Androcles and the Lion Revisit the fable. Ask: What is the moral of this story?(One good deed deserves another/Gratitude is noble.)Androcles and the Lion Invite your child to read aloud the fable. Point out the word ravenous inparagraph 3. Read aloud the next two pages of theexcerpt together, alternating paragraphs. Then ask your child to describe thesetting and how the character is feeling. Read aloud the first two pages of theexcerpt together, alternating paragraphs. Ask: Who is Jello? What elements inthe text help us to understand who thischaracter is?pp. 24–25Julie Fights for Survivalpp. 22–23Julie Fights for Survival Then ask your child to find clues to whatthe word means and take turns using theword in a sentence. Ask your child to explain how thefootnotes and illustrations help supporthis or her understanding of the story. Continue reading the story together. Read aloud the first two pages of theexcerpt together, alternating paragraphs. Point out the word vicarious inparagraph 2.The Law of Club andFang pp. 14–15The Law of Club andFang pp. 12–13 Then ask your child to find clues to whatthe word means and take turns using theword in a sentence.pp. 4–5Tuesdaypp. 4–5pp. 6–7pp. 8–9 Then ask your child to compare andcontrast Julie with Buck from last week’sselection: “The Law of Club and Fang.” Ask your child to find evidence that showsthat Julie is determined to survive. Ask: How are they similar? How are theydifferent? Finish reading the excerpt together.pp. 28–29Julie Fights for Survival If your child is interested in reading moreof The Call of the Wild, go to your locallibrary. Write a checklist for what you mightneed to survive in that climate. Then think of another wild habitat ina different climate that you would liketo visit. Invite your child to read aloud theselection.p. 30Survival in the Arctic Then ask your child to describe thesetting or draw a picture to illustratethe story. Invite your child to read aloud theselection. Finish reading the excerpt together. Ask your child to explain how Buck learnsto adapt to his new surroundings.Gold Rush! p. 20 Work together to decide what happensnext and then write an ending to theplay “Brushfire!” Ask: Will Ed leave? Or stay behind?pp. 8–9FridayThe Law of Club andFang pp. 18–19 Do a dramatic reading assuming the rolesof Ed, Meg, Jack, and Mike. Finish reading the play together.Brushfire!Thursday Continue reading the excerpt.pp. 26–27Julie Fights for Survival Find clues and use a print or onlinedictionary to understand the meaning ofthe term in this instance. Point out the word tuition in paragraph 9. Continue reading the story together.The Law of Club andFang pp. 16–17 Do a dramatic reading of the first twopages of the play together, assuming theroles of Ed, Meg, and Jack.Brushfire!WednesdayBrushfire!Check off each activity as you complete it.Activity CalendarMondayDaily Take-HomeUnit 6: Up Against the WildName:Week 1Week 2Week 3

Reading CloselyUnit 7: Conflicts That Shaped a NationDirections: Use evidence from the text to support your answers.1. How does the raising of the American flag make JosephPlumb Martin feel?Short Read 1:Yankee DoodleBoy2. Describe the Americans’ surprise attack on the British.3. Why were the colonists angry with the Britishgovernment?Short Read 2:Road toRevolution4. Review the time line. What events occurred betweenthe time when Washington wrote his letter and the timewhen Henry made his speech? How might these eventshave influenced Henry’s speech?5. Reread the two letter excerpts on page 13. What is themain idea of both soldiers’ letters? What details in eachletter support the main idea?6. Reread “Road to Revolution.” Compare and contrast thecauses of the Revolutionary War and the Civil War.Extended Read 1:The Nation at War7. Look at Mathew Brady’s photographs on pages 16–17.How do these images support the idea that war hasdevastating effects?8. How do the youth’s feelings change as the enemy troopsget closer?9. Cite an example of figurative language, and explain whatit means.Extended Read 2:The Youth inBattle10. What does the word “querulous” mean? Cite evidencefrom the text to support your answer.Grade 5 Unit 7 Text Evidence Questions for Texts for Close Reading Benchmark Education Company, LLC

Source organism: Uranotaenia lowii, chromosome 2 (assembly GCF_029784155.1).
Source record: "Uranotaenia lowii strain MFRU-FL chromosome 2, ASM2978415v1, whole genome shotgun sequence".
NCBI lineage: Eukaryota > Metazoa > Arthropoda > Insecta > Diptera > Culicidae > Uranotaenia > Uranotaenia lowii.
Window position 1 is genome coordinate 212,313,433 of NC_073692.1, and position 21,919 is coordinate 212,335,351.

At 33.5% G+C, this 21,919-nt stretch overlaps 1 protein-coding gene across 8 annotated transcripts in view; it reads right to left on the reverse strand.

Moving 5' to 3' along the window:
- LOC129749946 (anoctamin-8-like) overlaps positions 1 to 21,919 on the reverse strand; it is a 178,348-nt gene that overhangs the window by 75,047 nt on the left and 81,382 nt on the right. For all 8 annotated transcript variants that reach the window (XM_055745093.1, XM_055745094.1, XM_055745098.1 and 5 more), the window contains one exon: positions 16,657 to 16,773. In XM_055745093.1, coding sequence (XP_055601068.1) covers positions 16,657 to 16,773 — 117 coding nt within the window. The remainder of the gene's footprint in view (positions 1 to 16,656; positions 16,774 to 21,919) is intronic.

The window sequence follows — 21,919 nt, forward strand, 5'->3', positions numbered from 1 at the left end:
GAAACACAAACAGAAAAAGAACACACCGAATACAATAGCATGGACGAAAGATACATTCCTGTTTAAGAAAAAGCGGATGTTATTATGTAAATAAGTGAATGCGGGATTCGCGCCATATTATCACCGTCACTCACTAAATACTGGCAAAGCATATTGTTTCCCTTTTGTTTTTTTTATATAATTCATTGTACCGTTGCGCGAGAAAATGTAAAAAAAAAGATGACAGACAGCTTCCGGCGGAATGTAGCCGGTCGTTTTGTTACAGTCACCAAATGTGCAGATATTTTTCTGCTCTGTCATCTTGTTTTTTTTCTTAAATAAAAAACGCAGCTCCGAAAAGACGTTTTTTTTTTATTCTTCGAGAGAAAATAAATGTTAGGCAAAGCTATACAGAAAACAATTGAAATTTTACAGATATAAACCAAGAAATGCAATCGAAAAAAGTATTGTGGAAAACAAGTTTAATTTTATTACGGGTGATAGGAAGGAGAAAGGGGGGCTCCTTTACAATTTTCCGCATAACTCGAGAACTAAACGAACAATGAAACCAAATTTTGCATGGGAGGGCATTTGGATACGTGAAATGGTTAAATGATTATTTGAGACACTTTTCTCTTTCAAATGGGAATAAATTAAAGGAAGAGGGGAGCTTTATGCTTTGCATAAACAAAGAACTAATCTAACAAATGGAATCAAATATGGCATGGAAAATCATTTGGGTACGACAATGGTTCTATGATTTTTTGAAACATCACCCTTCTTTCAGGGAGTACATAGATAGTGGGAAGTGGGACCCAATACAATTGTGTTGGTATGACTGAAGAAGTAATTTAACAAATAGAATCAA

Read aloud the next two pages of theselection together. Do a dramatic reading of the GettysburgAddress.The Nation at War Read aloud the next two pages of theselection together. Search your local library or online tofind a map of the battles of the AmericanRevolution.The Nation at War Read aloud the first two pages ofthe selection together, alternatingparagraphs. Ask: What is being described in thisscene? Ask: How is it different from other usesof the word? How is it similar? Why doyou think the author chose this word forthis scene? Point to the word amputated on page26. Ask your child to find clues to whatthe word means in this instance. Review the text.pp. 22–26 Read aloud the first five pages of theexcerpt together, alternating paragraphs.pp. 22–26The Youth in Battle Learn more about battles near whereyou live or in places where you mightlike to visit.The Youth in Battle After reading the firsthand accountson page 13, write a short poemtogether, responding to these soldiers’experiences.pp. 12–13pp. 14–15 Then go online or to your local library tolook at a map of the Battle of Yorktown,1781.pp. 8–9Road to RevolutionThursdayDeborah Sampson,Revolutionary SoldierFriday Then encourage your child to draw apicture to illustrate the scene. Discuss the actions and mood of thescene. Finish reading the excerpt together,alternating paragraphs.pp. 27–29The Youth in Battle Ask: What was Lincoln saying in thishistoric speech?pp. 16–17The Nation at War Go online or to your local library to readThe Red Badge of Courage together. Learn more about the life and work ofStephen Crane. Ask: What imagery does the author use? Work together to find figures ofspeech such as similes and metaphors(comparisons) that enhance the imageryin the text.The Youth in Battlepp. 22–29 Then discuss the types of hardships thatare endured during war. Have you and your child each readaloud a letter from the selection.Two Letters fromBoston, Massachusetts—1775 p. 20The Youth in Battlepp. 22–29 Use a print or online newspaper to learnmore about current wars around the globe. Finish reading aloud the selection together.pp. 18–19The Nation at War Invite your child to read aloud the Read aloud the first two pages of the Finish reading the selection together.selection.selection together, alternating paragraphs. Do a dramatic reading of Washington’s and Then go online or to your local library to Encourage your child to draw illustrationsHenry’s speeches.learn more about women who serve inor find images online to illustrate items Ask: How were the speeches alike? Howthe U.S. military.on the time line.were they different? Ask your child to then use a print oronline dictionary to look up the meaningof any unknown vocabulary words.pp. 6–7Road to Revolution Invite your child to read aloud theselection.pp. 4–5 Read aloud the selection together,alternating paragraphs.pp. 4–5WednesdayYankee Doodle BoyTuesdayp. 10Check off each activity as you complete it.Activity CalendarYankee Doodle BoyMondayDaily Take-HomeUnit 7: Conflicts That Shaped a NationName:W